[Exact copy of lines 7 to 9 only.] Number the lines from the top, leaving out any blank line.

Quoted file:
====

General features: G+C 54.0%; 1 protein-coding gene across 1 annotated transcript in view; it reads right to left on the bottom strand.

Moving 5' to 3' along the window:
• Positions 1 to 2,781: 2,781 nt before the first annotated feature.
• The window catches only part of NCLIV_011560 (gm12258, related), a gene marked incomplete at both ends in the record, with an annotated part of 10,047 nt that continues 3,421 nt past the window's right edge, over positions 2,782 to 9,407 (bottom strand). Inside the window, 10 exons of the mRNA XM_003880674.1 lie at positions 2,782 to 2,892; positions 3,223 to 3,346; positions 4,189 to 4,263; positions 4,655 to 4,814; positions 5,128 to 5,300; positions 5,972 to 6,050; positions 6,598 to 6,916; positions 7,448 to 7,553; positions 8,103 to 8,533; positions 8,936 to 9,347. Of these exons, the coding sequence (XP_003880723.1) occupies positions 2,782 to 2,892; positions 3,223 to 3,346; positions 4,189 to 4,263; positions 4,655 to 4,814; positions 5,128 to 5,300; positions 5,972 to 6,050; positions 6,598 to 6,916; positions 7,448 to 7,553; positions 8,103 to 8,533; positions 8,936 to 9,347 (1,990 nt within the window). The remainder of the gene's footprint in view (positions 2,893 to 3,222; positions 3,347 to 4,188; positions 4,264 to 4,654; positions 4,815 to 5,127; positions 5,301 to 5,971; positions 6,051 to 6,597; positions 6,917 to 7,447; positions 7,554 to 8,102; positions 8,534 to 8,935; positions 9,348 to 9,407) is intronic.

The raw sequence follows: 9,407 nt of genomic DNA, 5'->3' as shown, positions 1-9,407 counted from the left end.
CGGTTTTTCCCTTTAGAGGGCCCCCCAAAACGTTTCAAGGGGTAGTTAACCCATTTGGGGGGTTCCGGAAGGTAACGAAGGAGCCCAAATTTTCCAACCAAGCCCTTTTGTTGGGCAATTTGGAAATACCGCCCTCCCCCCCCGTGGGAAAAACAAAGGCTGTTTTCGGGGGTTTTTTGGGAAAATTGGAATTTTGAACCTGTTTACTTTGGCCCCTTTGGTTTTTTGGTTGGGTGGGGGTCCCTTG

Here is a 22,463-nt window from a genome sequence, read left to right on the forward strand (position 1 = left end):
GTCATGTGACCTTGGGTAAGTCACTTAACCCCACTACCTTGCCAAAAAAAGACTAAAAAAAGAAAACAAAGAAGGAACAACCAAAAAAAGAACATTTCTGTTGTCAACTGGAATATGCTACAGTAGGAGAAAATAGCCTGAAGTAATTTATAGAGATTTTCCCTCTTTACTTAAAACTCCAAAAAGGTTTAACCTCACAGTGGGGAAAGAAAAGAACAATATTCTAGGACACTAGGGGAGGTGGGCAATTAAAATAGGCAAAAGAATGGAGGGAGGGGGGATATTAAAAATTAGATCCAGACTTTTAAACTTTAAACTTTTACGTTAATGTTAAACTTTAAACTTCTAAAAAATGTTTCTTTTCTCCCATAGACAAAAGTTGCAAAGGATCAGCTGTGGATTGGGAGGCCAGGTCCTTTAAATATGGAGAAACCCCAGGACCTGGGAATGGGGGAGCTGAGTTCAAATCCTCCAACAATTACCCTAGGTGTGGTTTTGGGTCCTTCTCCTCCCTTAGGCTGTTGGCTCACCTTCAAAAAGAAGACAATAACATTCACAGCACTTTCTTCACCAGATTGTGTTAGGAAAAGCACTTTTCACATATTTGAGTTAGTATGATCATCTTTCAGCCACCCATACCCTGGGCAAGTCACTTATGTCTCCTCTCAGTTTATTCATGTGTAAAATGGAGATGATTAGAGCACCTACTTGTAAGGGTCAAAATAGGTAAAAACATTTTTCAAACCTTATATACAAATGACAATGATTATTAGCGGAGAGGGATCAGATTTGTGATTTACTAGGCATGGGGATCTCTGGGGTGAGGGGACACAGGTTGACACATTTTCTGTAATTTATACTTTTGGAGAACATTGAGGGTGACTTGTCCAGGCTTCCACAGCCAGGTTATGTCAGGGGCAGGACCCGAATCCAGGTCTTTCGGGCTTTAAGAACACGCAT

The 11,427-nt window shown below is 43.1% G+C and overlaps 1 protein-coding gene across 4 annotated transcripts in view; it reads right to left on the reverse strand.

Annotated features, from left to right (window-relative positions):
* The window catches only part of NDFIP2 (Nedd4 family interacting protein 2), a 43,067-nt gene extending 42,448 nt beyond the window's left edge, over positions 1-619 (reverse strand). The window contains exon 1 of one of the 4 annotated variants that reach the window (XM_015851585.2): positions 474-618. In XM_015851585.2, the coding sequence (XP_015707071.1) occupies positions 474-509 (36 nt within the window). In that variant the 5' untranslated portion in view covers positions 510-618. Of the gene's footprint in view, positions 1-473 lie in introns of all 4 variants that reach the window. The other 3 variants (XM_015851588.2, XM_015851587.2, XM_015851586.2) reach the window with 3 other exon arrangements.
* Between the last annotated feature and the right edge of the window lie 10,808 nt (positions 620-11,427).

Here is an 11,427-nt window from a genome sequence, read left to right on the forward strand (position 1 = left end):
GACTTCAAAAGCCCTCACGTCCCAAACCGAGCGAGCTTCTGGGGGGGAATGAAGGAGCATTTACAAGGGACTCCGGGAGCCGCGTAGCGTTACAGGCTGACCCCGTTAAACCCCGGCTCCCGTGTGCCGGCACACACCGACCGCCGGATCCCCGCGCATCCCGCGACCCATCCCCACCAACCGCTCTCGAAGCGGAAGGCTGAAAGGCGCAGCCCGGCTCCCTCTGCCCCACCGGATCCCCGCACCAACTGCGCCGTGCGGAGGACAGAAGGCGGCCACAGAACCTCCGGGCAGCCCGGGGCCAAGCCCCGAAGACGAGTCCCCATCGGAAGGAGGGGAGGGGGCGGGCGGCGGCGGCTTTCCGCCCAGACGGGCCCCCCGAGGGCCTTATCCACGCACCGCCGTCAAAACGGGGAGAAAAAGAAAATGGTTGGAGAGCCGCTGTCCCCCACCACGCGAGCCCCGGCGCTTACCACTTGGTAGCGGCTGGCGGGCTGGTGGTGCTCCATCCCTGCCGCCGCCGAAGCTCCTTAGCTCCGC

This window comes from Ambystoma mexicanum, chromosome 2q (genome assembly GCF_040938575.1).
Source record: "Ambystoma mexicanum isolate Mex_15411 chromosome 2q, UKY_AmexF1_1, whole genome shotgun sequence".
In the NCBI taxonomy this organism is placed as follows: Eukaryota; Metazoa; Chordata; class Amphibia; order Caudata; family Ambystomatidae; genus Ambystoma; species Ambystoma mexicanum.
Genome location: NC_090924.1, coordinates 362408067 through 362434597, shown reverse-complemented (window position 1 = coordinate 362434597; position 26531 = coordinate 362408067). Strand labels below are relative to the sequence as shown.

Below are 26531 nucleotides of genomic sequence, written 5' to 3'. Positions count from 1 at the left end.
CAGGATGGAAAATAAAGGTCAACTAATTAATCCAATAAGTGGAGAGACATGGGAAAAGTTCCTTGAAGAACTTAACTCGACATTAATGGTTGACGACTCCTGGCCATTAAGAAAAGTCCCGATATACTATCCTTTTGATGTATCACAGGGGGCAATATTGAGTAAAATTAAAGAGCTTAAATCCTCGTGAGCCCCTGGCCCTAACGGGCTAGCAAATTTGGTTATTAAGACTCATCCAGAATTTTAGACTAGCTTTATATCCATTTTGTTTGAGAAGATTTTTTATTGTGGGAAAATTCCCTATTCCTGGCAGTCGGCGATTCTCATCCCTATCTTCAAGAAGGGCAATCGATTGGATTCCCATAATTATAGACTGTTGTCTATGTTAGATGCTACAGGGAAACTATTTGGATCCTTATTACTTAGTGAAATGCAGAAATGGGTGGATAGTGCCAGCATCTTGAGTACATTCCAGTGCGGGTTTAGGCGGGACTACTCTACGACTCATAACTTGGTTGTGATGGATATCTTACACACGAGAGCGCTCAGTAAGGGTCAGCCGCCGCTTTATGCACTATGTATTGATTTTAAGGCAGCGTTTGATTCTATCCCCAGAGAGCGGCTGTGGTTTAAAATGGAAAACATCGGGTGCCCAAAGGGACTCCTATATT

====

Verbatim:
Here is a 22,463-nt window from a genome sequence, read left to right on the forward strand (position 1 = left end):
GTCATGTGACCTTGGGTAAGTCACTTAACCCCACTACCTTGCCAAAAAAAGACTAAAAAAAGAAAACAAAGAAGGAACAACCAAAAAAAGAACATTTCTGTTGTCAACTGGAATATGCTACAGTAGGAGAAAATAGCCTGAAGTAATTTATAGAGATTTTCCCTCTTTACTTAAAACTCCAAAAAGGTTTAACCTCACAGTGGGGAAAGAAAAGAACAATATTCTAGGACACTAGGGGAGGTGGGCAATTAAAATAGGCAAAAGAATGGAGGGAGGGGGGATATTAAAAATTAGATCCAGACTTTTAAACTTTAAACTTTTACGTTAATGTTAAACTTTAAACTTCTAAAAAATGTTTCTTTTCTCCCATAGACAAAAGTTGCAAAGGATCAGCTGTGGATTGGGAGGCCAGGTCCTTTAAATATGGAGAAACCCCAGGACCTGGGAATGGGGGAGCTGAGTTCAAATCCTCCAACAATTACCCTAGGTGTGGTTTTGGGTCCTTCTCCTCCCTTAGGCTGTTGGCTCACCTTCAAAAAGAAGACAATAACATTCACAGCACTTTCTTCACCAGATTGTGTTAGGAAAAGCACTTTTCACATATTTGAGTTAGTATGATCATCTTTCAGCCACCCATACCCTGGGCAAGTCACTTATGTCTCCTCTCAGTTTATTCATGTGTAAAATGGAGATGATTAGAGCACCTACTTGTAAGGGTCAAAATAGGTAAAAACATTTTTCAAACCTTATATACAAATGACAATGATTATTAGCGGAGAGGGATCAGATTTGTGATTTACTAGGCATGGGGATCTCTGGGGTGAGGGGACACAGGTTGACACATTTTCTGTAATTTATACTTTTGGAGAACATTGAGGGTGACTTGTCCAGGCTTCCACAGCCAGGTTATGTCAGGGGCAGGACCCGAATCCAGGTCTTTCGGGCTTTAAGAACACGCAT

The 11,427-nt window shown below is 43.1% G+C and overlaps 1 protein-coding gene across 4 annotated transcripts in view; it reads right to left on the reverse strand.